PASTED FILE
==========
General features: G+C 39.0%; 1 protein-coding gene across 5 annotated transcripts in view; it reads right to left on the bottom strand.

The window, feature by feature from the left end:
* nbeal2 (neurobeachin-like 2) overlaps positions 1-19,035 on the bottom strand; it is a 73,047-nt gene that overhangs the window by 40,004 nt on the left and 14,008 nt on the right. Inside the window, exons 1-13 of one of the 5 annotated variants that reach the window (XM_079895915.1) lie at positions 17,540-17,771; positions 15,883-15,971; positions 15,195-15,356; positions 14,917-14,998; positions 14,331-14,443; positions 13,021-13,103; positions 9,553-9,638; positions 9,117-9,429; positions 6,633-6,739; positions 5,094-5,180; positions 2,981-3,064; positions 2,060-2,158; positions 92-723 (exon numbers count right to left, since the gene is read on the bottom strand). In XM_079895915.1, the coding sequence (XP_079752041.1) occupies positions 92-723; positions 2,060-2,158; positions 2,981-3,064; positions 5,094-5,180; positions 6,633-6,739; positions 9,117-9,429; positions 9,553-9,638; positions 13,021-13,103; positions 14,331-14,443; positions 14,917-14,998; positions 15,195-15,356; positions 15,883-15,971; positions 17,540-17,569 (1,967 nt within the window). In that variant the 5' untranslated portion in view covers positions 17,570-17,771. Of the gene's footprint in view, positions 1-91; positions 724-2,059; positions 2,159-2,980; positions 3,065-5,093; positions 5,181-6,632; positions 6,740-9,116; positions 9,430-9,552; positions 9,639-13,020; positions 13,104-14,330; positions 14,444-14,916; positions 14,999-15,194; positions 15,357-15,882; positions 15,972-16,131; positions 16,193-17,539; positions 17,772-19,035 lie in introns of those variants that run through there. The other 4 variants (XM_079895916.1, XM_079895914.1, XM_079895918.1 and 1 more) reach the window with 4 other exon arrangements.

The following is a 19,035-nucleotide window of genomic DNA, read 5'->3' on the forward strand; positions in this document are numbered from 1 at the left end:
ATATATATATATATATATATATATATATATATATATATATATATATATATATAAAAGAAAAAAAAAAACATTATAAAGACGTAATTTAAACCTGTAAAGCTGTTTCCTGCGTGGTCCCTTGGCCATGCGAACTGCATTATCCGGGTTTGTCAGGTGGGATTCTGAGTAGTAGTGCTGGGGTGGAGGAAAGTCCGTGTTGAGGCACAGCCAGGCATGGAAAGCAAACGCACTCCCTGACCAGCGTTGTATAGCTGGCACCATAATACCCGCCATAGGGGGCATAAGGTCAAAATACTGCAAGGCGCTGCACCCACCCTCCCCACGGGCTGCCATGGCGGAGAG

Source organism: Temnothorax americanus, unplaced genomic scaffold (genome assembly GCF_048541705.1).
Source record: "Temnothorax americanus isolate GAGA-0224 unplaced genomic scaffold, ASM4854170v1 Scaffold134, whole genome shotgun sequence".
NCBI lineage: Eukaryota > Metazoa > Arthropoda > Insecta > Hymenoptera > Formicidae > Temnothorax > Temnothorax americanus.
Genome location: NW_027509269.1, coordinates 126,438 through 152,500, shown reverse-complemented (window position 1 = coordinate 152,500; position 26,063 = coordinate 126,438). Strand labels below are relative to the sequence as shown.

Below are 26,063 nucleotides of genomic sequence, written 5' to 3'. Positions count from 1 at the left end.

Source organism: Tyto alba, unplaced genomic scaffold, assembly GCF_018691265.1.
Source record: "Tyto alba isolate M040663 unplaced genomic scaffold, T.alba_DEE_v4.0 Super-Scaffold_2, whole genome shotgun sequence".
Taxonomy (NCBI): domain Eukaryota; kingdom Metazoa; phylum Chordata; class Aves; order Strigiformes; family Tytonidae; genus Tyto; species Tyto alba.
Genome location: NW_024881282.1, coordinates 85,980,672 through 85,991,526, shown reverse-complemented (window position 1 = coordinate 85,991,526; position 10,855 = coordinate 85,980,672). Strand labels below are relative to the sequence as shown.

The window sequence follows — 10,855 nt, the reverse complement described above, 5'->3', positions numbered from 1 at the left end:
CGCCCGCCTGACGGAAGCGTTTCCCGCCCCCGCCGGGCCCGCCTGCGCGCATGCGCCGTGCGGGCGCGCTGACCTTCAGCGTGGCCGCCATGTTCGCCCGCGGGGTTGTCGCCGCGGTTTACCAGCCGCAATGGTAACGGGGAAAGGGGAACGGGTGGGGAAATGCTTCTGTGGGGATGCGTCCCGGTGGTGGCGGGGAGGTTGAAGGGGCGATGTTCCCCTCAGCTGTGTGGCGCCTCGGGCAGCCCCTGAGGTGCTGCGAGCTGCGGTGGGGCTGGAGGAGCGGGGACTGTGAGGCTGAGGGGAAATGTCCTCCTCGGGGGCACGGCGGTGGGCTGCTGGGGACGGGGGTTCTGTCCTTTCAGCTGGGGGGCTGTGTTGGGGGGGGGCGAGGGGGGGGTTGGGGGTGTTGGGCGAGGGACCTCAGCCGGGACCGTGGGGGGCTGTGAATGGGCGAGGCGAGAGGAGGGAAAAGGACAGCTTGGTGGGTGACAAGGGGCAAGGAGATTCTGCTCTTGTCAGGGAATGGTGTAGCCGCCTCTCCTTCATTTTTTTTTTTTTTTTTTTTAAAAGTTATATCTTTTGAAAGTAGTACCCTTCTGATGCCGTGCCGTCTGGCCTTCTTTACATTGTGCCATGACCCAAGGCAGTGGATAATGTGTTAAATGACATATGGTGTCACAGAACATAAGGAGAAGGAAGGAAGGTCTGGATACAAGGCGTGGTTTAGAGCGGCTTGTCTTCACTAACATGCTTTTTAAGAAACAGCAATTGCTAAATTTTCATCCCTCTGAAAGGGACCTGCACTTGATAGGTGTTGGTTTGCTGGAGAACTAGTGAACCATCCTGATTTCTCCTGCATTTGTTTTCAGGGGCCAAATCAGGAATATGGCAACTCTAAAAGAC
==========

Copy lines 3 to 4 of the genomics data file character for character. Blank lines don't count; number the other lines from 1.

* nbeal2 (neurobeachin-like 2) overlaps positions 1-19,035 on the bottom strand; it is a 73,047-nt gene that overhangs the window by 40,004 nt on the left and 14,008 nt on the right. Inside the window, exons 1-13 of one of the 5 annotated variants that reach the window (XM_079895915.1) lie at positions 17,540-17,771; positions 15,883-15,971; positions 15,195-15,356; positions 14,917-14,998; positions 14,331-14,443; positions 13,021-13,103; positions 9,553-9,638; positions 9,117-9,429; positions 6,633-6,739; positions 5,094-5,180; positions 2,981-3,064; positions 2,060-2,158; positions 92-723 (exon numbers count right to left, since the gene is read on the bottom strand). In XM_079895915.1, the coding sequence (XP_079752041.1) occupies positions 92-723; positions 2,060-2,158; positions 2,981-3,064; positions 5,094-5,180; positions 6,633-6,739; positions 9,117-9,429; positions 9,553-9,638; positions 13,021-13,103; positions 14,331-14,443; positions 14,917-14,998; positions 15,195-15,356; positions 15,883-15,971; positions 17,540-17,569 (1,967 nt within the window). In that variant the 5' untranslated portion in view covers positions 17,570-17,771. Of the gene's footprint in view, positions 1-91; positions 724-2,059; positions 2,159-2,980; positions 3,065-5,093; positions 5,181-6,632; positions 6,740-9,116; positions 9,430-9,552; positions 9,639-13,020; positions 13,104-14,330; positions 14,444-14,916; positions 14,999-15,194; positions 15,357-15,882; positions 15,972-16,131; positions 16,193-17,539; positions 17,772-19,035 lie in introns of those variants that run through there. The other 4 variants (XM_079895916.1, XM_079895914.1, XM_079895918.1 and 1 more) reach the window with 4 other exon arrangements.

The following is a 19,035-nucleotide window of genomic DNA, read 5'->3' on the forward strand; positions in this document are numbered from 1 at the left end: